When I am experiencing pain or stress, I create. I either create with my hands or with words. This past week, I have used my hands to create something special and as I did, words began to fill my head. I’d like to share them with you.
I’ve been fortunate to have many influential women in my life. My mother-in-law, Laurel, is one of those women. She has been a part of my life since I was 15 years old, when I started dating her son in high school. When I found myself unmarried and pregnant when I was 18 years old, Laurel came into the fast food restaurant where I was working. I tried to hide in the back so she wouldn’t see me because I was worried she would judge me harshly. You see, I had broken up with her son before our high school graduation and here I was, less than a year later, pregnant with another boy’s child. We didn’t speak, but later that day, Jason called me to say that his mom had talked to him and demanded to know if the baby was his (she may have actually used the word “ours”). Of course he told her the truth that it wasn’t.
A short time later, she contacted me and wanted to talk to me about what my plans for the future were and how I planned to support the baby. I wasn’t going to school; I was just working a couple of part time jobs and trying to get through the pregnancy. She asked me if I had any idea of what I wanted to do and when I told her that nursing might interest me, she asked if she could take me to the vocational school to take a career exploration test and maybe an intake test. She went with me and sat with me while I talked with the intake counselor. She helped me do everything I needed to do in order to start vocational college as a medical assistant once the baby was born. Without her push, I am not sure when or if I would have gone through with it.
Laurel has been there for me for some of the most difficult times in my life. When my dad got pancreatic cancer, her wisdom was an enormous comfort to me. I can picture exactly where we were during a particular conversation we had when my dad was first diagnosed. I felt like I was walking through mud in those first days and she said something to me that made me feel like I could breathe again. To this day, I still remember the words that she said. It was enormously helpful and I was able to get through the next weeks more easily than I might have otherwise.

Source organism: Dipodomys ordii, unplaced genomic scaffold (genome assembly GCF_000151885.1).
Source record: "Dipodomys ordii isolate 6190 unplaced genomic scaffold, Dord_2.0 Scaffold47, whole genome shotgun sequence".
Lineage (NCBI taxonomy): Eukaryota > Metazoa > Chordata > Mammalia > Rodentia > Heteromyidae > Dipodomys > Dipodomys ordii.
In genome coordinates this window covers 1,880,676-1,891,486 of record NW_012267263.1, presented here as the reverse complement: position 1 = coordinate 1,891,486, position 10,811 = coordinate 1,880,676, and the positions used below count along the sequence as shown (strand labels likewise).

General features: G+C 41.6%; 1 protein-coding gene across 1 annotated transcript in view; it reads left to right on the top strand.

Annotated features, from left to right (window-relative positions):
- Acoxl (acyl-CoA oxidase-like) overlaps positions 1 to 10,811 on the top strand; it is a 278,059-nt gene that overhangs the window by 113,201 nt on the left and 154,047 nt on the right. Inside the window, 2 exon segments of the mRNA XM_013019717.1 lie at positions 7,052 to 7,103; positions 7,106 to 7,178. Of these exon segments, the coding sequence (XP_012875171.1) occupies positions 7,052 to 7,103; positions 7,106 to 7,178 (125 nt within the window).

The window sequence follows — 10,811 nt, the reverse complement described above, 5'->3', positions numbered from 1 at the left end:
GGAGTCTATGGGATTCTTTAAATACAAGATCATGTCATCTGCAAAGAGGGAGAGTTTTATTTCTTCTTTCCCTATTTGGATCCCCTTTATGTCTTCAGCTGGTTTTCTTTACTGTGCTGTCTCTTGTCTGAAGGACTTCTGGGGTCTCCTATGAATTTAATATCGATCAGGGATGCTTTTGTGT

When Sam died, even in her own grief at the loss of her first born grandson, she provided comfort to Jason and I. Again, I know exactly where we were when we had a soothing conversation shortly after his death and I remember the words she said to us. They are in my heart and I take them out when I need to remind myself that it wasn’t my fault that he died.
My mother-in-law is an amazing woman. After she pushed me back into school, she herself went back to college and got her degree in social work. She ran a transitional housing building for single mothers who were trying to get out of difficult situations. I don’t know if it was coincidence that she ended up in that field or not, but I like to think that I am the first young mother that she helped.
My mother-in-law is very sick. She has metastatic pancreatic cancer. I’ve been devastated since I heard the news. As sad as I am for myself, I’m even more devastated for all those around me. We are an extraordinarily close family. We spend a lot of time together and this last year has been enormously difficult for us. We spent Christmas, Laurel’s favorite holiday, together on Zoom. My girls are hurting and watching them with broken hearts is tearing mine to shreds. I’m worried about my brothers- and sisters-in-law and all my nieces and nephews and my grandchildren. I’m worried about Laurel and the pain and struggle she is enduring.
Laurel has so many people who love her and I know everyone is sending their prayers up for her. She’s been a part of an enormous church family for so many years. Those people have reached out to us, as well, and their thoughts and prayers warm our hearts and lift us up. I know that they, too, are worried and saddened about what Laurel is going through.
I wish you could know her. I hope I’ve helped you to. She has been a strong and loving force in mine and many other’s lives. She’s helped to raise many of us and helped us and so many others to become the people that we are today. We love you, Laurel.